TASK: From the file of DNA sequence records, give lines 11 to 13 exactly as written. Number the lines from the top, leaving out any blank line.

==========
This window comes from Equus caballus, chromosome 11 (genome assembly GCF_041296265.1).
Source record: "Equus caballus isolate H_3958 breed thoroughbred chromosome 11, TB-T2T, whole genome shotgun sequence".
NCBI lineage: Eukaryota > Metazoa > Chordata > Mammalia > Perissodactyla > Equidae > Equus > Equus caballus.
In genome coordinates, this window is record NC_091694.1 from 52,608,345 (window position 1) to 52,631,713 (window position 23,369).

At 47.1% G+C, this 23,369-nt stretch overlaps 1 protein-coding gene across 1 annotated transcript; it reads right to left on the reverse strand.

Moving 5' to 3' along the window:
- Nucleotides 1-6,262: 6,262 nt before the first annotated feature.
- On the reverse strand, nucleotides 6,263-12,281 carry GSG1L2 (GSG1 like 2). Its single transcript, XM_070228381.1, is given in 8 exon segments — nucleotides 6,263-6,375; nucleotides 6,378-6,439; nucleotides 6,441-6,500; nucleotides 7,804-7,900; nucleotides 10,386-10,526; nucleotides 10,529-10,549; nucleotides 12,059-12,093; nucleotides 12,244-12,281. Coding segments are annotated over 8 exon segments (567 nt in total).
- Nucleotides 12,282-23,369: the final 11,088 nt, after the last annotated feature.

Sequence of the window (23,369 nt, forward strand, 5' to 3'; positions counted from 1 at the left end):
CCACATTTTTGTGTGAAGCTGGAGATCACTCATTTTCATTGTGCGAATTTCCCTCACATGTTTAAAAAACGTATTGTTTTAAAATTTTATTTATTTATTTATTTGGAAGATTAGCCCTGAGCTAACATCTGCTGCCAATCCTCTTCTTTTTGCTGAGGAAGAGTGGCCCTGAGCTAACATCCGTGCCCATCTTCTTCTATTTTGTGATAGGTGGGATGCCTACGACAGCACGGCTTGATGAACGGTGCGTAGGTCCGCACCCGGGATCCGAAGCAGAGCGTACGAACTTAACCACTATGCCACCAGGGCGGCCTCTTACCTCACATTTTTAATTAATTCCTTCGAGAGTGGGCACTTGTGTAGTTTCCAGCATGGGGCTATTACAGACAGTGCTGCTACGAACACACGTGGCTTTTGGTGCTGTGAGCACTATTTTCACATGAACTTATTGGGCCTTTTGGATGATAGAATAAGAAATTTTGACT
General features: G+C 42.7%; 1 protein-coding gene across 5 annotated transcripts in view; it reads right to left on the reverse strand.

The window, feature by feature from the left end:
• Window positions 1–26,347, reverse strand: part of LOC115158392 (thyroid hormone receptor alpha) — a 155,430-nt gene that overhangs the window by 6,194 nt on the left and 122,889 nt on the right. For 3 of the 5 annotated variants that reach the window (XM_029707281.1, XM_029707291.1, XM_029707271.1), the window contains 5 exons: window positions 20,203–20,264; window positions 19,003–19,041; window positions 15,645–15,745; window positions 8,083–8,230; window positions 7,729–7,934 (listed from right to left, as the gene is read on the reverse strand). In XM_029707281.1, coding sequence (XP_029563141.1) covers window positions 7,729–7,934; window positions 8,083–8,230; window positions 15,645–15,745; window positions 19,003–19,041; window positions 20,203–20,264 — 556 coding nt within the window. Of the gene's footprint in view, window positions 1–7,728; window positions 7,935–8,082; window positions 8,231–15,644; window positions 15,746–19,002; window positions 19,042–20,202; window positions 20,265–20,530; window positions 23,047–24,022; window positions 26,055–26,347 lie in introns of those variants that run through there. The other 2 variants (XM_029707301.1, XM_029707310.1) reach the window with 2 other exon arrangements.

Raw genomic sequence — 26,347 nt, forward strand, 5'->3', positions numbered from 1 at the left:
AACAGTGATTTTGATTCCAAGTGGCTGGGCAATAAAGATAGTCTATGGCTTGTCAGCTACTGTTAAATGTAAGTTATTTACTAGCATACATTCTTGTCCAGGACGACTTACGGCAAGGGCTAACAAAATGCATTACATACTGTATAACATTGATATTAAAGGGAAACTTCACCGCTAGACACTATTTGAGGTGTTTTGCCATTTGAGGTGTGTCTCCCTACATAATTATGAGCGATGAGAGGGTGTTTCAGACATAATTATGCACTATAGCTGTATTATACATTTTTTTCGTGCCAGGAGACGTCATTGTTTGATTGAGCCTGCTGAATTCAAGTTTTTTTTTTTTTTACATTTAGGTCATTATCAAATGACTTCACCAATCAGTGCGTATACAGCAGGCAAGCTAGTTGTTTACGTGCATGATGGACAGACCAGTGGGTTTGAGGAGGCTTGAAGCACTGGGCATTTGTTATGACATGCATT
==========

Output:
CCACATTTTTGTGTGAAGCTGGAGATCACTCATTTTCATTGTGCGAATTTCCCTCACATGTTTAAAAAACGTATTGTTTTAAAATTTTATTTATTTATTTATTTGGAAGATTAGCCCTGAGCTAACATCTGCTGCCAATCCTCTTCTTTTTGCTGAGGAAGAGTGGCCCTGAGCTAACATCCGTGCCCATCTTCTTCTATTTTGTGATAGGTGGGATGCCTACGACAGCACGGCTTGATGAACGGTGCGTAGGTCCGCACCCGGGATCCGAAGCAGAGCGTACGAACTTAACCACTATGCCACCAGGGCGGCCTCTTACCTCACATTTTTAATTAATTCCTTCGAGAGTGGGCACTTGTGTAGTTTCCAGCATGGGGCTATTACAGACAGTGCTGCTACGAACACACGTGGCTTTTGGTGCTGTGAGCACTATTTTCACATGAACTTATTGGGCCTTTTGGATGATAGAATAAGAAATTTTGACT
General features: G+C 42.7%; 1 protein-coding gene across 5 annotated transcripts in view; it reads right to left on the reverse strand.

The window, feature by feature from the left end: